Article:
The Arctic just received its annual report card, and it's not good
Overall, the Arctic experienced its warmest year ever recorded.
“Rarely have we seen the Arctic show a clearer, stronger or more pronounced signal of persistent warming and its cascading effects on the environment than this year,” said Jeremy Mathis, director of NOAA’s Arctic research program, which released its annual Arctic Report Card on Tuesday.
Even more worrisome: The trends are deepening and show no signs of letting up anytime soon. “All signs point to continuing on this trajectory,” Mathis said.
Changes in Arctic climate have now seeped into the winter months, instead of just the summer, Mathis said. “It’s not just the loss of sea ice in the summer, it’s year-round now,” he said.
It’s not hard to pinpoint a cause of the changes: The Arctic environmental system continues to be influenced by long-term upticks in global carbon dioxide and air temperatures, in addition to natural seasonal and regional variability, the report said. Natural factors would include El Niño, for instance, which did play some of a role this year.
The burning of fossil fuels such as oil, coal and gas releases carbon dioxide and other “greenhouse” gases have warmed the planet to levels that cannot be explained by natural factors alone, scientists say.
Additionally, unlike Las Vegas, “what happens in the Arctic, doesn’t stay in the Arctic,” Mathis said. Warmth in the Arctic and the lack of ice and snow there could be affecting jet stream patterns across the Northern Hemisphere, potentially leading to weird weather extremes down here in the U.S.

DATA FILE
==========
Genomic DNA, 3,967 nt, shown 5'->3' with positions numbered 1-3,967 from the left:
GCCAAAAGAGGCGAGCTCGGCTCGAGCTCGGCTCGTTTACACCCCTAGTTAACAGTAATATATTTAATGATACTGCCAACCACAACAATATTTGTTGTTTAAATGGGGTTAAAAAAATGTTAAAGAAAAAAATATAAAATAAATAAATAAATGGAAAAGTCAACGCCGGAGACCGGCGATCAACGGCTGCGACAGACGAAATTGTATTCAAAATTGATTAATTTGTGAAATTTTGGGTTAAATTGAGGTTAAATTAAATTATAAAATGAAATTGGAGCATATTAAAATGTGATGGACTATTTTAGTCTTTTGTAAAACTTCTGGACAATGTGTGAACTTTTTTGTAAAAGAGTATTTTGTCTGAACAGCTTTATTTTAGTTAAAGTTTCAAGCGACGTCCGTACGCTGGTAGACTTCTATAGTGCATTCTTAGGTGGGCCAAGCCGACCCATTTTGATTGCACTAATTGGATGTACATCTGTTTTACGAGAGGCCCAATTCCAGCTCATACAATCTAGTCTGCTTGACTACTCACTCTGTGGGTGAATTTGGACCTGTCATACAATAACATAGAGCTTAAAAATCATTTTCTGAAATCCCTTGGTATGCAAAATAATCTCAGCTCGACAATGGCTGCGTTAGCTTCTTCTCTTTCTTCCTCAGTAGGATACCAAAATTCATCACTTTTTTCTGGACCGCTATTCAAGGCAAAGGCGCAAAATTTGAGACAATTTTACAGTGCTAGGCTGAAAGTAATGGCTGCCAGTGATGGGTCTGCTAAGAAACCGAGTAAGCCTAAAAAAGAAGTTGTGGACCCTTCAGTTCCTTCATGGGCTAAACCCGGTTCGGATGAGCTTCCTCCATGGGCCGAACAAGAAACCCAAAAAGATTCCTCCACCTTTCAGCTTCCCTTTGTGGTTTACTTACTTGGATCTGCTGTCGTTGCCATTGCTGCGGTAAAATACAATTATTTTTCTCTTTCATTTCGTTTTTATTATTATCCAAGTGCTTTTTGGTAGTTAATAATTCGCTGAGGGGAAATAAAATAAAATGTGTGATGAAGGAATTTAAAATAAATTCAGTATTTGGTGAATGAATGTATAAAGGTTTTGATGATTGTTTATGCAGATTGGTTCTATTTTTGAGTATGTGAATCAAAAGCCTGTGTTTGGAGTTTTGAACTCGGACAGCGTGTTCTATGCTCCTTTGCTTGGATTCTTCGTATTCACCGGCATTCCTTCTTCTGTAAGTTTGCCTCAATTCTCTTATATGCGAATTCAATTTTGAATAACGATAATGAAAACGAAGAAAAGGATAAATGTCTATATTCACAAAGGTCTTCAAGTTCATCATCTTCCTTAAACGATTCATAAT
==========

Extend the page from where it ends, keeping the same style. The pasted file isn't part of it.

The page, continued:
Some of the report’s findings:
* Warmer air temperature: Average annual air temperature over land areas was the highest on record, with a 6.3 degree increase since 1900.
* Record low snow cover: Spring snow cover set a record low in the North American Arctic, where the May snow cover extent fell below 1.5 million square miles for the first time.
* Smaller Greenland ice sheet: The Greenland ice sheet continued to lose mass in 2016, as it has since 2002 when satellite-based measurement began.
* Record low sea ice: The Arctic sea ice this fall was the lowest since recording began in 1979.
* Above-average Arctic Ocean temperature: Sea surface temperature in August was 9 degrees above average.
* Arctic Ocean productivity: Springtime melting and retreating sea ice allowed for more sunlight to reach the upper layers of the ocean, stimulating widespread blooms of algae.
“The 2016 Arctic Report Card further documents the unraveling of the Arctic and the crumbling of the pillars of the global climate system that the Arctic maintains,” said Rafe Pomerance, a member of the Polar Research Board of the National Academy of Sciences, who was not involved in the report.
“Governments must urgently work together to establish a future Arctic that minimizes ever greater warming from the loss of sea ice and snow cover and thawing permafrost and massive sea level rise from the shrinking Greenland ice sheet and other Arctic glaciers,” he said.
NOAA began its annual Arctic report in 2006. This year’s peer-reviewed report was compiled by 61 authors from 11 countries and was issued during a briefing at the American Geophysical Union’s annual meeting in San Francisco.